For years before the outbreak of the First World War, it was the expectation of most officers of the Royal Navy and the Imperial German Navy that very shortly thereafter; a decisive fleet action would be fought. This had a major impact on the strategic thinking on both sides of the North Sea. In fact, the unalterable geographic situation meant that for the Grand Fleet in its Scottish bases, the correct course to follow was not to seek a major fleet encounter. Essentially, it was by staying where it was that it could neutralise the High Seas Fleet and enforce an economic blockade of Germany.
The history of the war in the North Sea between 1914 and 1918 is a record of the attempts to break the deadlock - and it is also the history of the men who led the British and German navies. On both sides, the stresses of the huge burden which they bore led to a serious breakdown of trust in each other on the part of the admirals charged with the responsibility. Still more serious was the mutual loss of confidence between the admirals on the one hand and the politicians on the other; their letters and diaries reveal the bitter personal disputes that arose between them. The principal naval battle of Jutland occurred when the two most powerful fleets that the world had ever known clashed, almost by accident, in the North Sea on 31 May 1916. The outcome of the battle has prompted a minute examination of the tactics employed by the commanders, and a continuous debate as to who won, as well as a bitter controversy between the supporters of Sir John Jellicoe (the commander-in-chief of the Grand Fleet) and Sir David Beatty (the commander of the battle cruisers). Most British historians claim the battle as a British victory - a view which this book questions. It has been often suggested that after Jutland, the High Seas Fleet remained in harbour for the rest of the war, but as this book shows, the underrated Admiral Reinhard Scheer (its commander-in-chief) subsequently launched a number of major sorties. It was a series of chances that had determined the outcome of Jutland - and it was chance that repeatedly intervened to prevent a decisive encounter subsequently.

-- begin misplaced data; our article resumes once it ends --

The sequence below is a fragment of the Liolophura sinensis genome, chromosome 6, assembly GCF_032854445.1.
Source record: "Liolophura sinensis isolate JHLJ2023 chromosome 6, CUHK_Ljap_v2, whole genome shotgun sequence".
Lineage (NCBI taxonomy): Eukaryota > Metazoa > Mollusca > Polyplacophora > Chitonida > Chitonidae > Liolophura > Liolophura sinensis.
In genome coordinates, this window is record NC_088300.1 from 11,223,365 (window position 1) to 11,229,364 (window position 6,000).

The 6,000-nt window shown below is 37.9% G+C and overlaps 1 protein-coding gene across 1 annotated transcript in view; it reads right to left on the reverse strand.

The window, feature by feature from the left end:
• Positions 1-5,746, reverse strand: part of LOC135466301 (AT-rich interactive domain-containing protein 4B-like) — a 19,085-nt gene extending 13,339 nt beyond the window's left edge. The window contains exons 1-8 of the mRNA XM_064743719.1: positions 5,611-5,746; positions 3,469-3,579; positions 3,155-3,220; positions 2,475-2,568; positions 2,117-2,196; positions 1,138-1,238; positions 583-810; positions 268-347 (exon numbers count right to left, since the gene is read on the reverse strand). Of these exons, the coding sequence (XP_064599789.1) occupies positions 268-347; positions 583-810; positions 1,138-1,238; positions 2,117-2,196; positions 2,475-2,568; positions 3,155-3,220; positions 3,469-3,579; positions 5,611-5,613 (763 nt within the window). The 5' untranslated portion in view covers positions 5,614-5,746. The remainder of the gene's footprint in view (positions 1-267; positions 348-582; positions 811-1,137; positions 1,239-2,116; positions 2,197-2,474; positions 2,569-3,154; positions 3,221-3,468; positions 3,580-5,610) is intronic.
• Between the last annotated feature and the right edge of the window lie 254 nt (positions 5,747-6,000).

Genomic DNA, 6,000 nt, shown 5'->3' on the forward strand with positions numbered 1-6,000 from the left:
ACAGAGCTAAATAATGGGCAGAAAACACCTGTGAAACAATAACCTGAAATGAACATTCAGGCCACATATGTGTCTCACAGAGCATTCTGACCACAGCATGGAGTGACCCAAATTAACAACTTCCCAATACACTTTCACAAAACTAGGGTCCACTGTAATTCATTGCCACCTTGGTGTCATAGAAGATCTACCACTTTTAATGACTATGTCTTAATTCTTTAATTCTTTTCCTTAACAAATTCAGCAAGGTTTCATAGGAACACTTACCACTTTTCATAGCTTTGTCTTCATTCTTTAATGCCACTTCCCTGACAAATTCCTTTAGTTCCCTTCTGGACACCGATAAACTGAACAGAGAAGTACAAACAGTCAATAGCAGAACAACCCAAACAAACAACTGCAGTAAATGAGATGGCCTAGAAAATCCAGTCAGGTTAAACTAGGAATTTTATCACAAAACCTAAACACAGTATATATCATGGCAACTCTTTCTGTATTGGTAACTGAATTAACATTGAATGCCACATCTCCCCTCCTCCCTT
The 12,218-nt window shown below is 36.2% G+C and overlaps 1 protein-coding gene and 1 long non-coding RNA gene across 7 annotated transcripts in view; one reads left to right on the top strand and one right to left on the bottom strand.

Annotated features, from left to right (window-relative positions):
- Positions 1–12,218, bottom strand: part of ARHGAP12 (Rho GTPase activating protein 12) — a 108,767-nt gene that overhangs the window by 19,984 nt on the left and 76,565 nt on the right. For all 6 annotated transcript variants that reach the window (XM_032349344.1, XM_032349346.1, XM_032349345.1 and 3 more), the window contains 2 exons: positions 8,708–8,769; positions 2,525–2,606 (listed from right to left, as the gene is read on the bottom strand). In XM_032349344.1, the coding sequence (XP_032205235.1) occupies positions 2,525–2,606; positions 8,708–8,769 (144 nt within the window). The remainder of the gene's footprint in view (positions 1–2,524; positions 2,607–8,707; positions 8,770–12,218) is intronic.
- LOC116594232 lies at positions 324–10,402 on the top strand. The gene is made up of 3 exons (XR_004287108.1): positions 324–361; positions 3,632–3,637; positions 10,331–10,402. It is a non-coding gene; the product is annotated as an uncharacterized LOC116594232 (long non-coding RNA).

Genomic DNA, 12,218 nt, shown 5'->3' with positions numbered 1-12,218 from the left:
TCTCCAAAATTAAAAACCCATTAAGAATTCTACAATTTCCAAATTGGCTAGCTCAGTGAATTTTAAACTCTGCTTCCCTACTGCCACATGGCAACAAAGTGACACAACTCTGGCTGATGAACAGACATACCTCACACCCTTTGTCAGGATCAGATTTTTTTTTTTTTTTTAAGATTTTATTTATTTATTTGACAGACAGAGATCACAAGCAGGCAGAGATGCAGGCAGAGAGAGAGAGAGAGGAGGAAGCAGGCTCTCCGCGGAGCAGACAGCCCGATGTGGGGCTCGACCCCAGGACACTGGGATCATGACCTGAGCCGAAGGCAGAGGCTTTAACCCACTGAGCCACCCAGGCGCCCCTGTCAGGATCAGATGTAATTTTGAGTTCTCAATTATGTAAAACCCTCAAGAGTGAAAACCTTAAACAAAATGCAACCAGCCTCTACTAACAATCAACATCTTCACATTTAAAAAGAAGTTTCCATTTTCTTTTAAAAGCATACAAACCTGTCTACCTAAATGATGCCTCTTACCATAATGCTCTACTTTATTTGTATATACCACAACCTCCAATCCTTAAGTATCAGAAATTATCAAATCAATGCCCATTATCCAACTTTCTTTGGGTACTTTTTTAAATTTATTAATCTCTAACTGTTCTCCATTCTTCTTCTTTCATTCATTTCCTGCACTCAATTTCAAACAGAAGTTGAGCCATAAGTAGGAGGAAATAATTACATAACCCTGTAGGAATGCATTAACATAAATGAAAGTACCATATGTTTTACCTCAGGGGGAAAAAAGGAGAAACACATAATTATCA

This book reviews the entire course of the war in the North Sea, from the first contacts between the fleets in the early days, to the ambitious (but abortive) mission planned at the end of the war for the High Seas Fleet - and, as a dramatic epilogue, its scuttling in Scapa Flow.